We've all had experiences and frustrations with cellular carriers, but do any stand out for respecting customers' privacy? In the US, regardless of the carrier, all cellular calls and SMS text messages are being monitored by "authorities" thanks to the USA Patriot Act. I'll tell you which carrier I choose and why... and if there is any distinction in terms of privacy rights.
Mobile Network Operators and MVNOs
In the US there are three mobile network operators, or cellular carriers: AT&T, T-Mobile, and Verizon. They own the infrastructure that their network runs on. Then there are mobile virtual network operators (MVNO) that lease bandwidth from the major carriers and resell it to their subset of customers. MVNOs include companies like Boost, Cricket, Straight Talk, PureTalk, Mint, Tello, and Ting.
Carriers and their Customers' Privacy
After the events of September 11, 2001, the individual's right to privacy in the Western world came under significant attack. The USA PATRIOT Act was signed into law by George W. Bush, allowing agencies like the FBI, CIA, and NSA to perform warrantless surveillance operations on its own citizens. The most notable example was the discovery by Mark Klein of Room 641A operated by AT&T in the SBC Communications building in San Francisco. Like many other facilities around the country, it houses the equipment to perform real-time interception and analysis of all customer communication and data. To this day, the surveillance continues unchallenged, perpetrated in the name of "security".
Voice calls and SMS texts made on a cellular network are not encrypted and are continuously intercepted and monitored by government agencies. The major carriers were given gag orders and National Security Letters long ago and simply must bend to the law. We can also assume that since MVNOs use the major carriers' networks, their customers are also being surveilled by the same agencies.
Subtle Advantages to MVNOs
Is there any advantage from one carrier over another, considering the state of massive surveillance? It is this author's opinion that due to their limited resources, MVNOs are less likely to meddle with and manipulate their customers.
MVNOs have limited resources. Think about it: advertising and marketing, collecting and requiring personal information just to log in to your account or talk to an agent, employee indoctrination as evidenced by their attitudes toward customers. As any corporation becomes larger, they become more process driven and less personable. Major carriers run manipulation campaigns, require you to complete a dozen CAPTCHAs just to log into your account, and mandate greater amounts of personal information to do business than in the past.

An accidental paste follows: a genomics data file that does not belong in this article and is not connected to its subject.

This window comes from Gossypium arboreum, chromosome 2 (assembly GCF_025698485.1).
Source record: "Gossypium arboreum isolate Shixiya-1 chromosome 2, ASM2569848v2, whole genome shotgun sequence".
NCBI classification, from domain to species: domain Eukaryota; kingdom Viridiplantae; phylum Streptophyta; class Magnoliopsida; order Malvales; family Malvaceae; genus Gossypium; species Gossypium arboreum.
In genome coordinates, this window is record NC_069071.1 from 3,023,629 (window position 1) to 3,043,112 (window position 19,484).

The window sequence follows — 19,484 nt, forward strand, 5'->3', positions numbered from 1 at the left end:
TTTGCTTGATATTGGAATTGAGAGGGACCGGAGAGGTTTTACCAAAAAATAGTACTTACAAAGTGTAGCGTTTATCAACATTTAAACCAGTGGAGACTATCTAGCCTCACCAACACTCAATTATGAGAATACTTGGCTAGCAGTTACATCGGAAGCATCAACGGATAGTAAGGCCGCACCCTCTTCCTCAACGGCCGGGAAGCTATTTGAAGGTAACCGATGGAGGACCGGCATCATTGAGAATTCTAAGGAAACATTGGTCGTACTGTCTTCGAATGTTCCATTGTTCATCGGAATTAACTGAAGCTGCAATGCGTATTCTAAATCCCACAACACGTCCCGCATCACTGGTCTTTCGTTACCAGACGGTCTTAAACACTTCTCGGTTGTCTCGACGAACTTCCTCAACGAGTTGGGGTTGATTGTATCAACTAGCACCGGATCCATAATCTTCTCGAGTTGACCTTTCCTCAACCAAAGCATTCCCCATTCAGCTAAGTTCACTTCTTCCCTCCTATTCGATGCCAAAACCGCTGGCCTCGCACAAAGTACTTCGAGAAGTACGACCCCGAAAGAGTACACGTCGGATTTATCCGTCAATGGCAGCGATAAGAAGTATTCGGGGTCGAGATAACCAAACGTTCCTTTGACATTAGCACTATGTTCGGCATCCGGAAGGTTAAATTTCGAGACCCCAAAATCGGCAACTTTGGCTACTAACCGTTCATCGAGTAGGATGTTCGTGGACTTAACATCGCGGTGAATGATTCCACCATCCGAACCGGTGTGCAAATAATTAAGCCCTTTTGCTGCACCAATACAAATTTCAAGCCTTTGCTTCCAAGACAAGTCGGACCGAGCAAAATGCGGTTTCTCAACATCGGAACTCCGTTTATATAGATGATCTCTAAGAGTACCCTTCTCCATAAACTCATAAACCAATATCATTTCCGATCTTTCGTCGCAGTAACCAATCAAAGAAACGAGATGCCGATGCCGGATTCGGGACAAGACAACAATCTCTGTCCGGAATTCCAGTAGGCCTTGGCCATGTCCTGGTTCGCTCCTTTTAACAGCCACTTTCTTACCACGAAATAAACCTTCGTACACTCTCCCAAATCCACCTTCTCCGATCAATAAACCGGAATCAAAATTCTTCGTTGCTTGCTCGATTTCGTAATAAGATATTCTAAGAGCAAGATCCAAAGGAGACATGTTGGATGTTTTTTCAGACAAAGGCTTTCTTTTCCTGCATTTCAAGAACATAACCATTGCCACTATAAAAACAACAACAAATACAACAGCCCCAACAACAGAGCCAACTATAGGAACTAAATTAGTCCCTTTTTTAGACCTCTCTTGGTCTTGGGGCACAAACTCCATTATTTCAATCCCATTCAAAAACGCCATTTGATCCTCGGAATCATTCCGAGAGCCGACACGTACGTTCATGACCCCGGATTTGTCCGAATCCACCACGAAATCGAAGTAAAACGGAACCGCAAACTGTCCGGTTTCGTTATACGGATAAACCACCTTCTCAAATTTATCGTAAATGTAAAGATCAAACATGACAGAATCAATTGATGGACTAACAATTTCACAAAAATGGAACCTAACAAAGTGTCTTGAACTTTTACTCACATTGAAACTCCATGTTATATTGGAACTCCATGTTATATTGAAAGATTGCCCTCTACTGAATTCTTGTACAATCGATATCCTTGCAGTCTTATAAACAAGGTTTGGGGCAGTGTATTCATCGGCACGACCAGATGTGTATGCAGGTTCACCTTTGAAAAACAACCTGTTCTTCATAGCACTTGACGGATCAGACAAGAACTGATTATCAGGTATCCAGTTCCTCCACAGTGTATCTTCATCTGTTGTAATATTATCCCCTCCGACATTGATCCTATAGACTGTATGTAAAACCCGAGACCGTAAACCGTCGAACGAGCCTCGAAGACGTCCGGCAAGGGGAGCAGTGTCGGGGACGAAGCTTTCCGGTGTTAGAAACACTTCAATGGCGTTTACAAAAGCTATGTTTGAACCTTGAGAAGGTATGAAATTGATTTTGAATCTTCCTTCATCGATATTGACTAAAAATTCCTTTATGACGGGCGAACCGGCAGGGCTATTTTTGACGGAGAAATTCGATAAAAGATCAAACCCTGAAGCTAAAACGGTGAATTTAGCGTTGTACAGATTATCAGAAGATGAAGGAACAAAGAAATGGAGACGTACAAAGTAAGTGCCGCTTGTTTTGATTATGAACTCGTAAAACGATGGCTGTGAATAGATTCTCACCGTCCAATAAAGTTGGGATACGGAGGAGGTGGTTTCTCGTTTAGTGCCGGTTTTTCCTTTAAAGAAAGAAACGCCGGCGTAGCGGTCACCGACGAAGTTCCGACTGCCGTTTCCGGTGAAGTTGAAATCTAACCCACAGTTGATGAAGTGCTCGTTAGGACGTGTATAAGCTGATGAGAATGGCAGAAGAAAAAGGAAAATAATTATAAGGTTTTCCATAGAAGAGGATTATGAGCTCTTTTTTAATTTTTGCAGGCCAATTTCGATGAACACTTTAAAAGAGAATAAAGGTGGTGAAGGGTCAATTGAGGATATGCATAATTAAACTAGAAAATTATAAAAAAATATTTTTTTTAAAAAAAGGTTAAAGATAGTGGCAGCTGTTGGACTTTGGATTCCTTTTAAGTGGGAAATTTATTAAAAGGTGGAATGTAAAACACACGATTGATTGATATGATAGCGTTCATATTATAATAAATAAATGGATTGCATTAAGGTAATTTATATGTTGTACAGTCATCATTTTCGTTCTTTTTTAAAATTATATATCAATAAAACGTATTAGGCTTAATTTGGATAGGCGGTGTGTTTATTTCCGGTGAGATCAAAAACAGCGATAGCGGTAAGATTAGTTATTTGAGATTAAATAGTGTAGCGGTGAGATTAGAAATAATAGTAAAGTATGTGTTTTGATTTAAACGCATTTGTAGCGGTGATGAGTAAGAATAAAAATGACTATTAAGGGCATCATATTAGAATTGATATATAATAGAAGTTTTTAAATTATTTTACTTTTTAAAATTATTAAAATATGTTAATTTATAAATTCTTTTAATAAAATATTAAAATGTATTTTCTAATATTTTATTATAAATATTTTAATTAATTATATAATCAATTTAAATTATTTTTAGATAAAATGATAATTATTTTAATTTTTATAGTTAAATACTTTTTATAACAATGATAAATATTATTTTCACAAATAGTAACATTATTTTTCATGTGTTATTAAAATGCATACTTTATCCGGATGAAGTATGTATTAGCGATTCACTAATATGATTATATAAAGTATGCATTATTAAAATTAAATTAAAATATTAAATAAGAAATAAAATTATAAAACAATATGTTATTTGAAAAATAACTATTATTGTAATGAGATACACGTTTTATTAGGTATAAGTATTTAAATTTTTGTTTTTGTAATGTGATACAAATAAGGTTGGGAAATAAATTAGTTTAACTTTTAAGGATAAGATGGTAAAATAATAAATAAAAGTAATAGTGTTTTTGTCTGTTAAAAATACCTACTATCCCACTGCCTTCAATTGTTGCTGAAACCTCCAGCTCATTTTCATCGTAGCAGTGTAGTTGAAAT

To offer some anecdotal evidence, our family has done business with Tello for the last 2 years. I never receive annoying mail or unsolicited phone calls. There are no television or online ad campaigns. The online account is simple and straightforward to use. Every time I call customer service, I speak to a human being and not a robot. They don't ask me to verify my first pet's name, my secret PIN, or my childhood best friend. Their service simply works. I keep my distance and they keep theirs.
This may be unique to Tello and not all MVNOs. After all their customer base is one of the smallest in the US. But if you find a company that mildly respects your privacy and treats you with an ounce of dignity, then you should stick with them.
The Tello Experience
I've had service with all the major carriers and in every case they leave much to be desired. Switching to Tello was a pleasant surprise. Our monthly payment went from $75 with Sprint to $22.50 with Tello. The network quality was the exact same (at the time Tello used Sprint's network). They don't pay for brick-and-mortar stores or large advertising campaigns, so customers inherit the savings. I set up the account completely online. Their online Help Center answered all my questions. The two times I called customer service I was connected almost immediately to an agent who was pleasant, didn't read from a script, and answered my questions without hesitation. The service agreement is month-to-month, no contracts, and I can upgrade or downgrade plans anytime I want. The icing on the cake is their migration from CDMA (Sprint) network to GSM (T-Mobile) network was completely seamless and painless.
Switching to Tello
I believe there is an advantage gained by doing business with an MVNO. And I consider Tello to be one
of the best mobile carriers today. Allow me to summarize why Tello is a better choice:
- Expect to save - plans start at $5 USD/mo and go to $39 USD/mo for unlimited data
- No contracts - like most MVNOs Tello does not require a contract
- Better customer service - generally speaking, you talk to a human; not the run-around with a machine
- Less invasive - they don't try to sink their claws in you like the major carriers
If you are considering changing carriers, take a serious look at Tello and sign up using my referral link. You will receive a $10 credit toward a future phone bill. Or simply provide this referral code when you sign up: P3V4Z04N